Friday, October 17, 2008
Ladies Dress: Texture Recognition
In part two of my three-part series, I will talk about the importance of texture in addition to shape and how to recognize appropriate textures.
For the most part, the discussion of texture relates to making the fabrics in an outfit harmonize with each other in order to achieve a beautiful effect (though I have come across a discussion linking fabric texture and modesty, I don't think you can make an argument that certain textures are inherently immodest). Usually, you don't have to worry about texture if you choose a dress or suit with only one type of fabric, as shown above. There are exceptions, however . . .
Granted, this dress has shape problems as well, but the point is that some textures are just not going to look fitting for an entire outfit. Another example is that feathers, except as a costume, do not achieve a serious effect:
Now, one might think that recognition of the texture of clothes relates to the sense of touch. Actually, the feel of the fabric is largely irrelevant. What matters, as always, is how it LOOKS. Congruity is the main point. That doesn't mean you can't experiment with textures, though. Sometimes a bit of texture will make a gown exquisite:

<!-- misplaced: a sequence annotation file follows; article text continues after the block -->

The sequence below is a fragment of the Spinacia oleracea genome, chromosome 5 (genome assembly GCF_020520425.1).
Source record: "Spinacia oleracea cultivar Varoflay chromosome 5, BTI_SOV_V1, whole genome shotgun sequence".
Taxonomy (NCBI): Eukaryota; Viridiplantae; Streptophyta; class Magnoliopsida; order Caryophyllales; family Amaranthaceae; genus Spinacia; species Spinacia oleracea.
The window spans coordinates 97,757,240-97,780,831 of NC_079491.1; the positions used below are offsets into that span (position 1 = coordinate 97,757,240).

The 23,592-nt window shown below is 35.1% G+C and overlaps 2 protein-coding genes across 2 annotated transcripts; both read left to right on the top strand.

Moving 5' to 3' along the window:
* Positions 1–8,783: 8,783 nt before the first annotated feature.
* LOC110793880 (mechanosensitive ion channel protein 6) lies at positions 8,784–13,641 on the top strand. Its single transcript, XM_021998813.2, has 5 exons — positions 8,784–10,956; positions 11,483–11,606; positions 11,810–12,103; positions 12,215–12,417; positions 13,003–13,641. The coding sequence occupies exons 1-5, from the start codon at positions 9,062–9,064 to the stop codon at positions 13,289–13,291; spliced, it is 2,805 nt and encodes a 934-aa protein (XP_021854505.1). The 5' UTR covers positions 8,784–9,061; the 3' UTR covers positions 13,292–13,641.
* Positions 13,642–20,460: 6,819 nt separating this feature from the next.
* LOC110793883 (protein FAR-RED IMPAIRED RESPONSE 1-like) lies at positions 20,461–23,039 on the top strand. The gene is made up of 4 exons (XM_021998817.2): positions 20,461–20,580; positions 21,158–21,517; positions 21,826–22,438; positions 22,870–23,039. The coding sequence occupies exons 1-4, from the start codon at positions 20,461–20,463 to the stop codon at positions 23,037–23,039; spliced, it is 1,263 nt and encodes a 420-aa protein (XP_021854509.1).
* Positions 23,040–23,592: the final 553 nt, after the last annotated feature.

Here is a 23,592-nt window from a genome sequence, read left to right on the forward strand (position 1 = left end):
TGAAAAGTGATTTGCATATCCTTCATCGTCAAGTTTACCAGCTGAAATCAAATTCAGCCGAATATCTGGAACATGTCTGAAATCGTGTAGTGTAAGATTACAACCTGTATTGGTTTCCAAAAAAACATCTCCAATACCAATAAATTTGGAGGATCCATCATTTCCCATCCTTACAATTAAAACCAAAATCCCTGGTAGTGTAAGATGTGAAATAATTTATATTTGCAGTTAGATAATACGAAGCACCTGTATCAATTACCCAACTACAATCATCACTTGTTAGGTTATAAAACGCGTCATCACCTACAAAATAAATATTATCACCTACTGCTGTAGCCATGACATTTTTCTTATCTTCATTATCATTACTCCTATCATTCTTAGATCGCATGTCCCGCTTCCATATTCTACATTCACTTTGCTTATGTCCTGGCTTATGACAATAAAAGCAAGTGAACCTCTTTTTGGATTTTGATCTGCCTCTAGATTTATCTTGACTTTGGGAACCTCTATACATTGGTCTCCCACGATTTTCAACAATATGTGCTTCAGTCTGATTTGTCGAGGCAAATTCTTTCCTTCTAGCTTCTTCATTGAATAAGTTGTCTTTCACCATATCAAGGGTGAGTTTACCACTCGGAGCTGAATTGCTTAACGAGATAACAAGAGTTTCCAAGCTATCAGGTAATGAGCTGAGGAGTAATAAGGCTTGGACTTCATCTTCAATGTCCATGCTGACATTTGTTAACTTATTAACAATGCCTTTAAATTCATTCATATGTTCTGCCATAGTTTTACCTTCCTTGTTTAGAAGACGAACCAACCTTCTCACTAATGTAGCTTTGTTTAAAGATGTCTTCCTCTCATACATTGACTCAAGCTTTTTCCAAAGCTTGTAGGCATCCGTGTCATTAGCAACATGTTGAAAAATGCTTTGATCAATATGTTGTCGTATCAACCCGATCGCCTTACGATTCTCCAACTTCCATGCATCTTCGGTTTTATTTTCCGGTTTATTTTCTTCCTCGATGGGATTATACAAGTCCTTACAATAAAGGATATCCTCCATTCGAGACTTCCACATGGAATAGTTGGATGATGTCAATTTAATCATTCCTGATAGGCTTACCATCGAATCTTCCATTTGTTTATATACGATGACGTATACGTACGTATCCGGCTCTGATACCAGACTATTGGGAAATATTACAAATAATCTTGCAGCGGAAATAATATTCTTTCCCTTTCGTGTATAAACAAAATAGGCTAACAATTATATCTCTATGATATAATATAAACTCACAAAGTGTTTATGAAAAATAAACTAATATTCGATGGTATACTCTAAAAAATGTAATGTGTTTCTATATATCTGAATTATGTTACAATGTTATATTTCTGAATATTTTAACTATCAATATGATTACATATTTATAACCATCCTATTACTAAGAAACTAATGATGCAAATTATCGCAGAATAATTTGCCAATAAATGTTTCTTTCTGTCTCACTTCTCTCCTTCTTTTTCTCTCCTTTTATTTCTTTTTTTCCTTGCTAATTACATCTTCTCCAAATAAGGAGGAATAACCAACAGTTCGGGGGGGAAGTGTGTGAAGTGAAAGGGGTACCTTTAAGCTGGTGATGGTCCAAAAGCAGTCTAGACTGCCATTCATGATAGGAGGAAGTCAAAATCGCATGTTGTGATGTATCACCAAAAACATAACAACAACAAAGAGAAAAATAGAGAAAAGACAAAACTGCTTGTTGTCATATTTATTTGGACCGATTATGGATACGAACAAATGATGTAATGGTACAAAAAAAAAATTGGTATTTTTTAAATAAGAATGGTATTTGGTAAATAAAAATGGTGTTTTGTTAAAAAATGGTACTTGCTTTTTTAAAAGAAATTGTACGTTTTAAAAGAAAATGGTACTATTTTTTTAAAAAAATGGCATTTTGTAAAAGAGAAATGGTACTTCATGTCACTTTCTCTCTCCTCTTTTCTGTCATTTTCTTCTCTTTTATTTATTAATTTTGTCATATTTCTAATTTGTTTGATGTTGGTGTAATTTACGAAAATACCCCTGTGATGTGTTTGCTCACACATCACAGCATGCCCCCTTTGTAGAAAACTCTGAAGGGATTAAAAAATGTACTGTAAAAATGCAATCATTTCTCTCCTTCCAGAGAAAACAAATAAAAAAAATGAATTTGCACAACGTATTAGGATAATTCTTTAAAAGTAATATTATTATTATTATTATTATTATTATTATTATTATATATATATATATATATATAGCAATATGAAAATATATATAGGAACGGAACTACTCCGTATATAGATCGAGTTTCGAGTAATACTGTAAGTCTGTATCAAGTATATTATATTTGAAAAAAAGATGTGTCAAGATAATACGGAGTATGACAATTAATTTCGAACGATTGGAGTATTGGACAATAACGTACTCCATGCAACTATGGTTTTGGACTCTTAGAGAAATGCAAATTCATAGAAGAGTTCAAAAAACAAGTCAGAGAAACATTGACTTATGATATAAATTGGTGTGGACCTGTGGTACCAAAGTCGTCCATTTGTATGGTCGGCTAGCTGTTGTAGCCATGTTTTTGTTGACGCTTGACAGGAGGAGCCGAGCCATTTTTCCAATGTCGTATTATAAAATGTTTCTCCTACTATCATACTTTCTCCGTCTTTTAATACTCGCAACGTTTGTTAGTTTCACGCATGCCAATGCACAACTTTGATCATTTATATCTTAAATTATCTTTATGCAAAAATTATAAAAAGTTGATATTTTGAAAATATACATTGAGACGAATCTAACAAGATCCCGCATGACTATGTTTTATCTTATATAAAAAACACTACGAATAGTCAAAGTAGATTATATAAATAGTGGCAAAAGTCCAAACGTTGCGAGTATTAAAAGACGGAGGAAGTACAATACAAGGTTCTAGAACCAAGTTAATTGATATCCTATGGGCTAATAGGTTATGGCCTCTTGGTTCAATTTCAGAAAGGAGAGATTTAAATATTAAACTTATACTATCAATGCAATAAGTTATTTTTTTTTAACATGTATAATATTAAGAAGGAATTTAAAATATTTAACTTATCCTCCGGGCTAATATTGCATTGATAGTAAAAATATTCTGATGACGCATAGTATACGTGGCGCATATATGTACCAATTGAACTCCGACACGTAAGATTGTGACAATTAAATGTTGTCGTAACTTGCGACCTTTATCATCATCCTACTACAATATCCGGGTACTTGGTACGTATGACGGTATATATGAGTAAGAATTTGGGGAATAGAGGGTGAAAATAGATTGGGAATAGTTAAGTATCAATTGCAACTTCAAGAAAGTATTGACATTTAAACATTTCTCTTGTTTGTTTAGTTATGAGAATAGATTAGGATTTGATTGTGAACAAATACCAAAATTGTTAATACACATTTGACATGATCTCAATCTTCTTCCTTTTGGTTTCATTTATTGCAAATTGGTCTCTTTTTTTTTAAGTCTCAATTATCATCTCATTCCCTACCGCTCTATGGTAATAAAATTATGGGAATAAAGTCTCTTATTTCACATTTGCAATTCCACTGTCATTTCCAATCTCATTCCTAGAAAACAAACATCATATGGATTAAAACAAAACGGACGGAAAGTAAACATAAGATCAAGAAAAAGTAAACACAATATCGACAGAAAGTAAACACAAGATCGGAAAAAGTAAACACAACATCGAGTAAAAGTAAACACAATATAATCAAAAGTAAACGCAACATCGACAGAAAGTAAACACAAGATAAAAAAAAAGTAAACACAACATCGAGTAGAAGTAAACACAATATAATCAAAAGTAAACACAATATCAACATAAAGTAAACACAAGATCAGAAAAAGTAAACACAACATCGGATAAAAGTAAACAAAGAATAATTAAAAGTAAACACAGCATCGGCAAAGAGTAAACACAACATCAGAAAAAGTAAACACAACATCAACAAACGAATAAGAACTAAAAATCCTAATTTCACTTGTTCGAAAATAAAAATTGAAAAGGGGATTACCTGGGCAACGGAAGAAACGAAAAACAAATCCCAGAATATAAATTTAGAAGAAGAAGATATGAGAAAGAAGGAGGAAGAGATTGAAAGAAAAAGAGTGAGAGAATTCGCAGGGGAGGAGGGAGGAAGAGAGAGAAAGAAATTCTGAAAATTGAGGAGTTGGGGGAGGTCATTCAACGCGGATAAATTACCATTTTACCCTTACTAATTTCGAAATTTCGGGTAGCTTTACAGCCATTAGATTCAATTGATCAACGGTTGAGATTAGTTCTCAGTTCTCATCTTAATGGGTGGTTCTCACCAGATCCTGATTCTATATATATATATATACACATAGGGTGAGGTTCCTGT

Generally, we know that silks, satins, sequins, and chiffons go together: we see them ubiquitously on formal wear. What about more everyday choices? Again, the textures must harmonize. Here's an example of a slightly incongruous fabric pairing:
Yes, the colors and shape aren't the greatest either, but what makes it look especially odd is the heavy textured dress against the silk printed blouse. Are there hard and fast rules in this area? Probably not. Nevertheless, you can develop a sense of it from the bad cases. I just can't resist giving you another texture nightmare:
Resist dressing in rafia and popsicle sticks! Other than that, don't be afraid to be creative. Maybe a couple general rules could be not to pair two "loud" or heavy/prominent fabrics with each other and not to pair a more formal with a more casual fabric--like cotton jersey with chiffon, for instance. In these cases, I'm talking about the two main fabrics used for an ensemble; oftentimes, an accessory or accent in an oddball or not strictly matching fabric (maybe even feathers, who knows!) may work. For ideas, you can look at reliable catalogs or online shopping sites. This one and the one at the top of the post come from j jill:
As you can tell, the suggestion of texture does a lot for overall effect. Whether soft, smooth, shiny, nubbly, lacy--one can't ignore the textural quality of the fabrics of dress. Here is a final example that brings together shape and texture with very appealing results:
Posted by healthily sanguine at 7:09 AM